He's got the beat

Quietly, humbly and only knocking over one shelf, 23-year-old Scott Kuzner breaks into the world of hip-hop.

Published January 22, 2001 8:00PM (EST)

In what's considered a bad neighborhood, a blurry photocopied picture is taped to a leaning telephone pole. "Lost Chicken," it says below the chicken's image, with details in smaller handwriting. The bird was last seen Thursday.

This is not about the chicken, out here with the garbage bags blowing around, and the cars on blocks, and the kids sometimes shot. And it's not about the sign down the street reading, "Found Dog," which suggests that, for every lost chicken, another house gets its puppy back.

This is about Scott Kuzner, who has traveled 3,000 miles to sell two beats.

Kuzner is a 23-year-old aspiring hip-hop professional. He's flown out from Washington to spend the weekend in Anas Canon's basement studio. Among independent MCs, Canon's skills as an engineer are revered -- he just finished touring with Common -- though he himself claims to not care for the genre. Kuzner's pilgrimage to this studio in this neighborhood on this coast is the first major step toward becoming revered himself.

During the day Kuzner is an editorial assistant at Congressional Quarterly. Until this morning, we've only e-mailed. I'd told him that I wanted to watch a person begin a rap career. He'd said OK and invited me to where it was going to happen.

I live three miles away from the address, though I overestimate it and arrive at the house early; with its boarded windows and lost chickens, this neighborhood looks like a place it would take more than 10 minutes to get to. Styles Infinite answers when I knock on the door of the small stucco house.

Infinite is also why Kuzner is here -- he's one of the MCs for the Mountain Brothers, a Philadelphia rap trio that's gotten as big as small can get. Hip hop, like jazz and cheese, is for snobs. And snobs find the best stuff underground. Infinite has the quiet, steady confidence of someone who is the best of the underground. He points inside to stairs that go down.

The basement looks like a big, spread-out robot. Wires connect panels to other panels, and these connect to other panels, which are larger than the first. (Later, while I learn that recording sessions are excruciatingly slow, I count 84 cables tangling out of the main panel. By this point I stop calling them panels, but I still don't understand why something that doesn't re-attach severed limbs needs seven dozen cables.)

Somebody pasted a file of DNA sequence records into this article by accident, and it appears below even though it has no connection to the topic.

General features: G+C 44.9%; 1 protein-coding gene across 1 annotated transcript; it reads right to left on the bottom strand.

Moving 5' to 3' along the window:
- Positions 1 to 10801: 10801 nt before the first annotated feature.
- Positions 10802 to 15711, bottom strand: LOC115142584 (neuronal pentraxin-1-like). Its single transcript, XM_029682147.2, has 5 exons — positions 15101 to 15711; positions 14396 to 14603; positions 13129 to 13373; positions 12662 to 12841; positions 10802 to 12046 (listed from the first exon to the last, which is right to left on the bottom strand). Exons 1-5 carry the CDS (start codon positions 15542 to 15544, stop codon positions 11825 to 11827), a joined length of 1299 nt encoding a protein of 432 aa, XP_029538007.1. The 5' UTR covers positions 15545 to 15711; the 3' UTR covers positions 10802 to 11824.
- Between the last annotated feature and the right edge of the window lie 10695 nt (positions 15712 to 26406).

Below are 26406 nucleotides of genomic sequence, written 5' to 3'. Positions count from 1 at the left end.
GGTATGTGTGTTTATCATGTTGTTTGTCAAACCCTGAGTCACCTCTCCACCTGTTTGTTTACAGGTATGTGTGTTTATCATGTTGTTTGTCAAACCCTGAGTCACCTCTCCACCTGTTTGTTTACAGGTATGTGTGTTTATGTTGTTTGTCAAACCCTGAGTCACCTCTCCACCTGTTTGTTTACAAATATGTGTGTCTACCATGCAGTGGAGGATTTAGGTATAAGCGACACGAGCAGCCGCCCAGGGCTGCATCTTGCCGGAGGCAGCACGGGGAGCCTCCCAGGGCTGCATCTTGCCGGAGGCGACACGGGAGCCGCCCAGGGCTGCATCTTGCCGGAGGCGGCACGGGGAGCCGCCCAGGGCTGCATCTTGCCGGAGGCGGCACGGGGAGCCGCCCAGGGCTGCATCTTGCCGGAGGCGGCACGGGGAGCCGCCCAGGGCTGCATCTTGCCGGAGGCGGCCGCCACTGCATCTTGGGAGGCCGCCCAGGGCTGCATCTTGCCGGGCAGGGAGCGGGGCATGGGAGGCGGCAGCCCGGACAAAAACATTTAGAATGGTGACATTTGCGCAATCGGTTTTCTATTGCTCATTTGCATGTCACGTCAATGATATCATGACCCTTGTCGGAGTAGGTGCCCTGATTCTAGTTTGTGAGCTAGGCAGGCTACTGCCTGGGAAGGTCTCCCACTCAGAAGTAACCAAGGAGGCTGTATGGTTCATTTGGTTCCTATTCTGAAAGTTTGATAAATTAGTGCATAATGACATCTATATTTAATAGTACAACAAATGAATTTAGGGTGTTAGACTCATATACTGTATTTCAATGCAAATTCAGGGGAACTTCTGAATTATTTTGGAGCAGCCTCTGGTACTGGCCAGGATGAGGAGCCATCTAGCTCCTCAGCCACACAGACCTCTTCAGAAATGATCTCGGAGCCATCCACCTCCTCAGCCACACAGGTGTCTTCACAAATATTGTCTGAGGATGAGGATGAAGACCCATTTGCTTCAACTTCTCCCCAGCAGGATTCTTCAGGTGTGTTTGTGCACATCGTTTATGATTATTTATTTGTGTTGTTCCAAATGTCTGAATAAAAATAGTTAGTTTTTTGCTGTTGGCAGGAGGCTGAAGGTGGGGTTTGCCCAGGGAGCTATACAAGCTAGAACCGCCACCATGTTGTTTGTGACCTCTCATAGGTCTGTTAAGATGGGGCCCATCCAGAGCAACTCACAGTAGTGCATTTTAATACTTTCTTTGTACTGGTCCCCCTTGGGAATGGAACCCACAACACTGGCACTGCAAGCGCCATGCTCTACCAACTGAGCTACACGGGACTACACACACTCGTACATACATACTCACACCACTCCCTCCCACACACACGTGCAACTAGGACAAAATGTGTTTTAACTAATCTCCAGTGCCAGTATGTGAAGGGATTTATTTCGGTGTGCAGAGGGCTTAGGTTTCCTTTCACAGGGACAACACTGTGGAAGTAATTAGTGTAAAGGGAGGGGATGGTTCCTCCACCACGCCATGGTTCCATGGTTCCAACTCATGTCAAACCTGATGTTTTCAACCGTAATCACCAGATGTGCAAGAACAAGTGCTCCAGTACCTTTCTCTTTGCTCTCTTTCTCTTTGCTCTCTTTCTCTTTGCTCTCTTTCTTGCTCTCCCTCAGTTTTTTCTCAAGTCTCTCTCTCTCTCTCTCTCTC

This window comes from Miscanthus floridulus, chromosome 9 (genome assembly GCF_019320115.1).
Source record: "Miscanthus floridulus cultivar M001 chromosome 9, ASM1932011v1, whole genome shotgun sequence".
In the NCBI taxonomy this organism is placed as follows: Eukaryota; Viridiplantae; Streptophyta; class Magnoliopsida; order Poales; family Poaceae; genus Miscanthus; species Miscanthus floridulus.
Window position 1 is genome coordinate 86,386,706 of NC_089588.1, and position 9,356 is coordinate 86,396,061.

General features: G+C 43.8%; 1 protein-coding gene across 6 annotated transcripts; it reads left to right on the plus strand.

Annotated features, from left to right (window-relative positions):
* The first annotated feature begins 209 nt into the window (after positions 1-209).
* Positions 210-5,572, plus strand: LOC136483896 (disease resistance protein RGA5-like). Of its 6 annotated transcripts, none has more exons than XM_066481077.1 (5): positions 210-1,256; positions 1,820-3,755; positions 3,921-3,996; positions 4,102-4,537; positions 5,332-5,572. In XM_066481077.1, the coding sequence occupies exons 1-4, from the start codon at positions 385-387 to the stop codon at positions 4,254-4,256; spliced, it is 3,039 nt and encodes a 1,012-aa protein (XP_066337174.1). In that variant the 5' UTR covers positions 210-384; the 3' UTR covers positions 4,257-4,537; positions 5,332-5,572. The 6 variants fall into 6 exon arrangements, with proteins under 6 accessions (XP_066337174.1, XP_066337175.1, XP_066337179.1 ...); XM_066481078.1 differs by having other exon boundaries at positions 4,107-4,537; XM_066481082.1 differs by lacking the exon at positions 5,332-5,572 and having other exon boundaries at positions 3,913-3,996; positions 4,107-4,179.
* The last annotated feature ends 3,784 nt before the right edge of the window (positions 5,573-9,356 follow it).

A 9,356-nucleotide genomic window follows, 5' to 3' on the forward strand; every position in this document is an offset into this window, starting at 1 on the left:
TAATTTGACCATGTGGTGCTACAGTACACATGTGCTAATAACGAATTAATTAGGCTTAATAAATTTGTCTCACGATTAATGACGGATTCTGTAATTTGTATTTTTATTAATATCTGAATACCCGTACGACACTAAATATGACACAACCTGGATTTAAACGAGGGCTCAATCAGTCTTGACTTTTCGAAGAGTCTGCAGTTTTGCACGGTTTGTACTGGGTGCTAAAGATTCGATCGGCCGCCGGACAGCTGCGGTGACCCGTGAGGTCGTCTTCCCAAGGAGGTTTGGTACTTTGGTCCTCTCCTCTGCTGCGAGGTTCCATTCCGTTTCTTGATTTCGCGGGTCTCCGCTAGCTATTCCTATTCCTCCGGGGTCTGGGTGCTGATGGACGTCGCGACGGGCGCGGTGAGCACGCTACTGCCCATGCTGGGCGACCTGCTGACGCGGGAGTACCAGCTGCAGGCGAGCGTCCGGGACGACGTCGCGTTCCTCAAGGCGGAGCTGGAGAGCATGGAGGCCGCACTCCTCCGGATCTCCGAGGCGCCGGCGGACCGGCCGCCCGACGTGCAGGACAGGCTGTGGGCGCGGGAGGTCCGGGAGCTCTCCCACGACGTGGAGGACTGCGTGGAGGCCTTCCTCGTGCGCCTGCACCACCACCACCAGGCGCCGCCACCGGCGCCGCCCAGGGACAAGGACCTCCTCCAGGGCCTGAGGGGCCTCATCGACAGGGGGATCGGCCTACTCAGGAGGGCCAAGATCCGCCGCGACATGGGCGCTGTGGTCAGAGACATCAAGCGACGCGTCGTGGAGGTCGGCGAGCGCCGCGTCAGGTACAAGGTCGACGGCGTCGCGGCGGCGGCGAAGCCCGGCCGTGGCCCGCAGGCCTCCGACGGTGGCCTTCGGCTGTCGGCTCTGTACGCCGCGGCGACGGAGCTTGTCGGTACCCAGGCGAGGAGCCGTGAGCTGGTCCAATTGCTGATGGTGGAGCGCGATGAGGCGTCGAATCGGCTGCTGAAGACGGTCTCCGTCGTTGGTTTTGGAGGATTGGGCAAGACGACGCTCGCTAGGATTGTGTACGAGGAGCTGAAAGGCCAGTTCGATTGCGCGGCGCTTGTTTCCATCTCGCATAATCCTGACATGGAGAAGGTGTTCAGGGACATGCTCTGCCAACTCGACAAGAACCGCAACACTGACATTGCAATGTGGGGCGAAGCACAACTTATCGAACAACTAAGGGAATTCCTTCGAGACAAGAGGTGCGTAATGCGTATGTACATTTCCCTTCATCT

All the cables and panels cluster around a muscular guy in an old chair with a tank top and cornrows, which look like more cables. This is not Kuzner, I gather, because Kuzner is white. This must be Anas Canon. Canon doesn't look up from his Mackie 8-bus Audio Mining Console.

Then a white guy emerges from behind some equipment. This is Kuzner. We shake hands, and then he introduces me to Canon and to Infinite, who's followed me downstairs.

Scott Kuzner is skinny with a young face and a little hair on the chin. He's wearing shorts, the way East Coasters wear shorts their first time in the San Francisco Bay Area -- they add to the young look. Canon, with his muscles and cornrows, seems older. He moves slowly and deliberately, like someone who knows he can draw people from across the country to his basement. He's being paid $30 an hour, so we stop introducing ourselves and I find a chair. No music is playing yet.

When I found out that Kuzner would be heading my way to cut his teeth in the Oakland hip-hop scene, I pictured the MC trials you hear about: lots of fronting, maybe an impromptu freestyle competition outside, finally some fellas nodding in approval as Kuzner rapped into the studio mic about his women or his car or his flow. As he and I negotiated my tagging along, the truth emerged. Kuzner was indeed coming to the Bay Area to break into the hip-hop world, but not as a rapper. He sells the music that the MC raps over.

All MCs have a producer. This is the person who puts together the sound -- the beat, the keyboard, the sampled guitar, the bass, etc. -- on top of which the rapper raps. Some producers lean heavily on simulated sounds from the keyboard, others dig through stacks of records to find a real Washburn Orleans acoustic jazz guitar being played. Those with money can bring live musicians into the studio -- backed by Columbia Records, for example, Lauryn Hill could afford to pay Carlos Santana to accompany her on her last album.

Kuzner's here with the semi-famous because of a recording he mailed to Infinite, who was then a stranger. "I'd gotten 20-25 tapes," Infinite says. "Scott's was the best."

Having been with the Mountain Brothers for more than eight years, Infinite was looking for a side project (one in addition to medical school) at the time he received Kuzner's recording. He tapped Kuzner and the two hooked up with Canon. If this goes well for Kuzner, it could lead to many more gigs.

"It's hard to get started," Infinite says, "but producers are basically the only people in independent hip-hop who make any money. A successful producer can charge $1,500 to $2,000 per beat."